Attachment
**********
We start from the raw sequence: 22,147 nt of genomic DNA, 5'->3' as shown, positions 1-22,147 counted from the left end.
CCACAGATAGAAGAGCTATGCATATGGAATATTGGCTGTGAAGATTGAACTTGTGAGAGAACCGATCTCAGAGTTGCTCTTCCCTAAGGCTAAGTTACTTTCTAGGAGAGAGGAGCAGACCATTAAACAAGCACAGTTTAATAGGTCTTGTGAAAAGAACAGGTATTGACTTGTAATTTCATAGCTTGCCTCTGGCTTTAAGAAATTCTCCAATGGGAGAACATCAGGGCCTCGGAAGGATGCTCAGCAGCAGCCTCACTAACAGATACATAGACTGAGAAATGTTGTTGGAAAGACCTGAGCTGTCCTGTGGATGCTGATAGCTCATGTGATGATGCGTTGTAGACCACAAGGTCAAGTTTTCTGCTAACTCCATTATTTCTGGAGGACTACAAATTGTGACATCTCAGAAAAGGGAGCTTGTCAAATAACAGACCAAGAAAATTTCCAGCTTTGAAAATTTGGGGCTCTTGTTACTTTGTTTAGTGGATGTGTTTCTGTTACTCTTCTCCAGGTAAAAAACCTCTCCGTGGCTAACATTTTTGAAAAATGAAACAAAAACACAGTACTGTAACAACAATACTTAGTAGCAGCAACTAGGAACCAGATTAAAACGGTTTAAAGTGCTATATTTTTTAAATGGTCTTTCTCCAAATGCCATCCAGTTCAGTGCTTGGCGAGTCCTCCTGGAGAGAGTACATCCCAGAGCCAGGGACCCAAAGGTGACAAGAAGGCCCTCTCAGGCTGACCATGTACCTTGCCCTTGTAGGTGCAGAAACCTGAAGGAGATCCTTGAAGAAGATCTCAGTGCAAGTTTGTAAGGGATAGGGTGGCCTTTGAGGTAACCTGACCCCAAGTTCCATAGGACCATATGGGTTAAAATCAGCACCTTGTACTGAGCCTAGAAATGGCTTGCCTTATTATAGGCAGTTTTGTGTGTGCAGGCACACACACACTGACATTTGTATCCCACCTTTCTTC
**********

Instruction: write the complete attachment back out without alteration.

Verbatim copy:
We start from the raw sequence: 22,147 nt of genomic DNA, 5'->3' as shown, positions 1-22,147 counted from the left end.
CCACAGATAGAAGAGCTATGCATATGGAATATTGGCTGTGAAGATTGAACTTGTGAGAGAACCGATCTCAGAGTTGCTCTTCCCTAAGGCTAAGTTACTTTCTAGGAGAGAGGAGCAGACCATTAAACAAGCACAGTTTAATAGGTCTTGTGAAAAGAACAGGTATTGACTTGTAATTTCATAGCTTGCCTCTGGCTTTAAGAAATTCTCCAATGGGAGAACATCAGGGCCTCGGAAGGATGCTCAGCAGCAGCCTCACTAACAGATACATAGACTGAGAAATGTTGTTGGAAAGACCTGAGCTGTCCTGTGGATGCTGATAGCTCATGTGATGATGCGTTGTAGACCACAAGGTCAAGTTTTCTGCTAACTCCATTATTTCTGGAGGACTACAAATTGTGACATCTCAGAAAAGGGAGCTTGTCAAATAACAGACCAAGAAAATTTCCAGCTTTGAAAATTTGGGGCTCTTGTTACTTTGTTTAGTGGATGTGTTTCTGTTACTCTTCTCCAGGTAAAAAACCTCTCCGTGGCTAACATTTTTGAAAAATGAAACAAAAACACAGTACTGTAACAACAATACTTAGTAGCAGCAACTAGGAACCAGATTAAAACGGTTTAAAGTGCTATATTTTTTAAATGGTCTTTCTCCAAATGCCATCCAGTTCAGTGCTTGGCGAGTCCTCCTGGAGAGAGTACATCCCAGAGCCAGGGACCCAAAGGTGACAAGAAGGCCCTCTCAGGCTGACCATGTACCTTGCCCTTGTAGGTGCAGAAACCTGAAGGAGATCCTTGAAGAAGATCTCAGTGCAAGTTTGTAAGGGATAGGGTGGCCTTTGAGGTAACCTGACCCCAAGTTCCATAGGACCATATGGGTTAAAATCAGCACCTTGTACTGAGCCTAGAAATGGCTTGCCTTATTATAGGCAGTTTTGTGTGTGCAGGCACACACACACTGACATTTGTATCCCACCTTTCTTC